Living Your Best Life Radio. We will be joined by National Multicultural Western Heritage Hall of Fame Inductee, Mollie Taylor-Stevenson, Jr., founder of the American Cowboy Museum located in the Houston, Texas area. Mollie, Jr. will share with us her rich heritage and life as an American Cowgirl.
Mollie, Jr.'s family ranch is 150 year working ranch. Listen to Mollie, Jr. share about her great-grandmother, a former slave, who Mollie, Jr. has a copy of her slave papers. Mollie, Jr. parents were HBCU educated who became entrepreneurial ranchers. Hear her share about her mother, Fisk University grad, and her father, a Tuskegee graduate, and how they started the first Black owned airport and aviation school in the country, Sky Ranch, on their land.
Mollie, Jr. will also discuss keeping your family land, farm work ethnic, educating children about the west, and why it is important to know your country and family's history. This lively interview will be entertaining and educational as you learn more about our country's western heritage.
Living Your Best Life Radio, radio that empowers, inspires, and motivates you to live your BEST life, can be heard on 760 AM in the Middle-Tennessee Region, Tune In, military bases, and streamed live on U-Stream.TV from 9-10AM CST. This show will also air on WTST, a member of the HBCU radio network (XM 142).
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National Multicultural Hall of Fame Induction Ceremony and Banquet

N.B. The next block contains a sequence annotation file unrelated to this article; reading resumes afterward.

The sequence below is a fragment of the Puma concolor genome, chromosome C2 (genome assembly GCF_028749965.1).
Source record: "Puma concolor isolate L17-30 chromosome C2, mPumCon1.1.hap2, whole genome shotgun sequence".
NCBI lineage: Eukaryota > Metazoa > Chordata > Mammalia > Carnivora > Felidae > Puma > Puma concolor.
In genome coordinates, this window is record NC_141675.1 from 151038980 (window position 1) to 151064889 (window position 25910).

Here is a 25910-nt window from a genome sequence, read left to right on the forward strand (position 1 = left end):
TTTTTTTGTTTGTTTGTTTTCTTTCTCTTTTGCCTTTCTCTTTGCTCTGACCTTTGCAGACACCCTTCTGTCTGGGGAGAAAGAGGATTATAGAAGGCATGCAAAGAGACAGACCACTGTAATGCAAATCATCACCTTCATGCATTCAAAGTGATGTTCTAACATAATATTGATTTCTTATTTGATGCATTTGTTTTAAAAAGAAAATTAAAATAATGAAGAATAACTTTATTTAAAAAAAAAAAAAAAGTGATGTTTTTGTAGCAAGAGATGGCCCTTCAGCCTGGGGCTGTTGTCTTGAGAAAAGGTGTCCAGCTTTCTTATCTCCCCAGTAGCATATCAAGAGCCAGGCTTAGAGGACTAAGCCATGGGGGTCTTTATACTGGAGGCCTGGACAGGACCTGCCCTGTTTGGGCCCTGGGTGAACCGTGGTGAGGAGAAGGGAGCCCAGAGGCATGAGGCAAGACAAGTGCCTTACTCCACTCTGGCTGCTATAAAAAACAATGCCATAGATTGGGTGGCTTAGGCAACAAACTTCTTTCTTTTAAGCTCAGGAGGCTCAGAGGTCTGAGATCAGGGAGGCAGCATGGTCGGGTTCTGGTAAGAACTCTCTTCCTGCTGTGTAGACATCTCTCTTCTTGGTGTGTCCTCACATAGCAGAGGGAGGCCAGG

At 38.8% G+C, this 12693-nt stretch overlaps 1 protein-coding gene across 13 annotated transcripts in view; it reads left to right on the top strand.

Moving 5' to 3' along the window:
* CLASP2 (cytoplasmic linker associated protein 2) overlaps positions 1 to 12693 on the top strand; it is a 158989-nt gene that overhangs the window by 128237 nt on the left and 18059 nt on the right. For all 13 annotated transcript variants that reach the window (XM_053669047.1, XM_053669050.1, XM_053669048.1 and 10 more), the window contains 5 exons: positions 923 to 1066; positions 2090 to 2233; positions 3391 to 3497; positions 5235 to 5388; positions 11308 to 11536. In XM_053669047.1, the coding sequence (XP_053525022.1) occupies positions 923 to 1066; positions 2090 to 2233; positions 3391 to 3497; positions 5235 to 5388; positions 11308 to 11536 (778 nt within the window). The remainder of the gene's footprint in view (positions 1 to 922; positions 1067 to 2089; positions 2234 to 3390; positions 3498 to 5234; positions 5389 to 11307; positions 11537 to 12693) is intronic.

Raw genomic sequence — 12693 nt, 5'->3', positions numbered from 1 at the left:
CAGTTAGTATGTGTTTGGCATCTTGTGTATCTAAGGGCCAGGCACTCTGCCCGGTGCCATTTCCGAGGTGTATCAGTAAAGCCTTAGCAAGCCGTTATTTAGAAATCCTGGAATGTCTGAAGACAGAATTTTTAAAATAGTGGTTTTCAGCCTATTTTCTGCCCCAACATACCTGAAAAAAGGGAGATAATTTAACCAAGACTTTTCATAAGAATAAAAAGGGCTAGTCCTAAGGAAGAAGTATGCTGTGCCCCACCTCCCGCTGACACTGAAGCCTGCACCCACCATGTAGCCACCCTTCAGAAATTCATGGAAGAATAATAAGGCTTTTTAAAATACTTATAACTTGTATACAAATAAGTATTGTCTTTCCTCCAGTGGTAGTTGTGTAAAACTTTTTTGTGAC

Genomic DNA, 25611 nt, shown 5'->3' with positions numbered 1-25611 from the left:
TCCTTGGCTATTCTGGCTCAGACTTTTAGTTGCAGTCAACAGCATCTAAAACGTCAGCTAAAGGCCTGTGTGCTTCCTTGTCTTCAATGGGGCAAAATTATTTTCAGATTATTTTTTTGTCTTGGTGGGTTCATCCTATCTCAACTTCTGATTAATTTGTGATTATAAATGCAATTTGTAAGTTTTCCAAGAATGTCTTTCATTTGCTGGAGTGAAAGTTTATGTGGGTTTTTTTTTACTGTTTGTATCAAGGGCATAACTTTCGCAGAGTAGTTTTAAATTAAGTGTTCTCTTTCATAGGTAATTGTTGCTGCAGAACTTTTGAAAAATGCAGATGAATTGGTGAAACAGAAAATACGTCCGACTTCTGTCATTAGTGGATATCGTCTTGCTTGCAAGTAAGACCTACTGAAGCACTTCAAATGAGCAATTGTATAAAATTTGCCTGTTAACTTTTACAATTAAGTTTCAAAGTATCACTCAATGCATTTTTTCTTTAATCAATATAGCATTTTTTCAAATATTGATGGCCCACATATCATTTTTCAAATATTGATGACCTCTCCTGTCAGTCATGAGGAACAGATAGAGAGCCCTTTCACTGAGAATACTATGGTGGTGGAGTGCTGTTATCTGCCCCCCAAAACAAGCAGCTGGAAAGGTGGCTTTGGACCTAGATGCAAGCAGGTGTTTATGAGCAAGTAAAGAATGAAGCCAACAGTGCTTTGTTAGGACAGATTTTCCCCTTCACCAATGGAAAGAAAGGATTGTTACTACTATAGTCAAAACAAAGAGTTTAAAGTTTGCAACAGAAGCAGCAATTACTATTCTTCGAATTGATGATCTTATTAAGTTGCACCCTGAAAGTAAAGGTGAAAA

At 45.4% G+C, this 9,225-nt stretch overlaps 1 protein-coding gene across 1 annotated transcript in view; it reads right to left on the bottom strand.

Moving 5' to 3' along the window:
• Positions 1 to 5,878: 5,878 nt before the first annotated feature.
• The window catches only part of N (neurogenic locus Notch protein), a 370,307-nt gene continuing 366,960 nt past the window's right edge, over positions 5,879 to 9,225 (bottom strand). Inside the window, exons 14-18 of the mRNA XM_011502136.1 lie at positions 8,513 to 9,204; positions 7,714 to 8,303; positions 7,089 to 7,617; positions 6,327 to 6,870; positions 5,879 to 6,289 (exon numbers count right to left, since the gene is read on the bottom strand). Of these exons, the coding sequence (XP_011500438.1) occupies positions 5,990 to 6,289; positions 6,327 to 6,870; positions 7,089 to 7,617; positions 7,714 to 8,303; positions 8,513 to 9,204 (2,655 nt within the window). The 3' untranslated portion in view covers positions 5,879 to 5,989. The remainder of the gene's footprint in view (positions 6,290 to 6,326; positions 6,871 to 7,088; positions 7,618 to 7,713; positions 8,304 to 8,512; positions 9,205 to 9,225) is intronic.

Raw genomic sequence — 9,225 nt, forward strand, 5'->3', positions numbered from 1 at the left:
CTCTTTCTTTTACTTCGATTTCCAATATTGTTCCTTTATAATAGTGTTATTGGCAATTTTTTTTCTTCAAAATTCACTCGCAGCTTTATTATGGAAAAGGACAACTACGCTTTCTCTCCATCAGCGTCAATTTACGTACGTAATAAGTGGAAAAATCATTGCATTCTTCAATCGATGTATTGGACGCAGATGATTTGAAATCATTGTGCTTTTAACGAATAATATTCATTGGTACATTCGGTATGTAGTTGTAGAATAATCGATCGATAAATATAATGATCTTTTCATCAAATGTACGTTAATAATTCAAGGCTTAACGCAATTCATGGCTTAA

More About Mollie Taylor-Stevenson, Jr.
Mollie's parents believed that education was very important, they not only educated their own children, but countless others with food, books, tuition payments and entire college educations. Mollie, Jr., worked as a professional model in Houston, Kansas City and New York, but she was drawn back home where she worked side by side with her mother to preserve their legacy. She established the American Cowboy Museum, a 501(c)(3) organization in 1987. It honors the contributions to Western culture of African Americans, Hispanics, Native Americans, and women.
Mollie Jr. is a 1963 graduate of Houston's Jack Yates High School and attended Texas Southern University as a business major from 1963-1967. For 15 years, Stevenson worked as a professional model. The busy rancher and museum director finds time to volunteer for the black trail riding and rodeo associations, the Houston Livestock Show and Rodeo and the Black Landowners Association. She has appeared in numerous radio, television and newspaper interviews, and has been featured as a woman in a nontraditional occupation in such magazines as Texas Highways, Ebony, and Essence.
Mollie, Jr. is also a journalist and an active volunteer with the Sugar Shack Trailride and various other rodeo trailride associations. Mollie has been honored by numerous schools as a motivational speaker and event coordinator. She is also a charter member of the Speakers and Black Go Texan Committee of the Houston Livestock Show & Rodeo, the Professional Black Cowboy & Cowgirl Association, the Landowners of Texas, and her favorite, the Diamond L Riding & Roping Club.
To acquaint a new generation with this rich history, Mollie offers school tours, leather crafts for visiting children, lectures, a traveling exhibit with a quilt display, horseback riding, a mobile petting zoo, and living history presentations. She also encourages young people to consider careers in agribusiness and land ownership and sponsors FFA and 4-H students.
Mollie and her mother are the first living African-Americans inducted in The National Cowgirl Museum and Hall of Fame in Fort Worth.
Photos: Submitted by Mollie Taylor-Stevenson, Jr.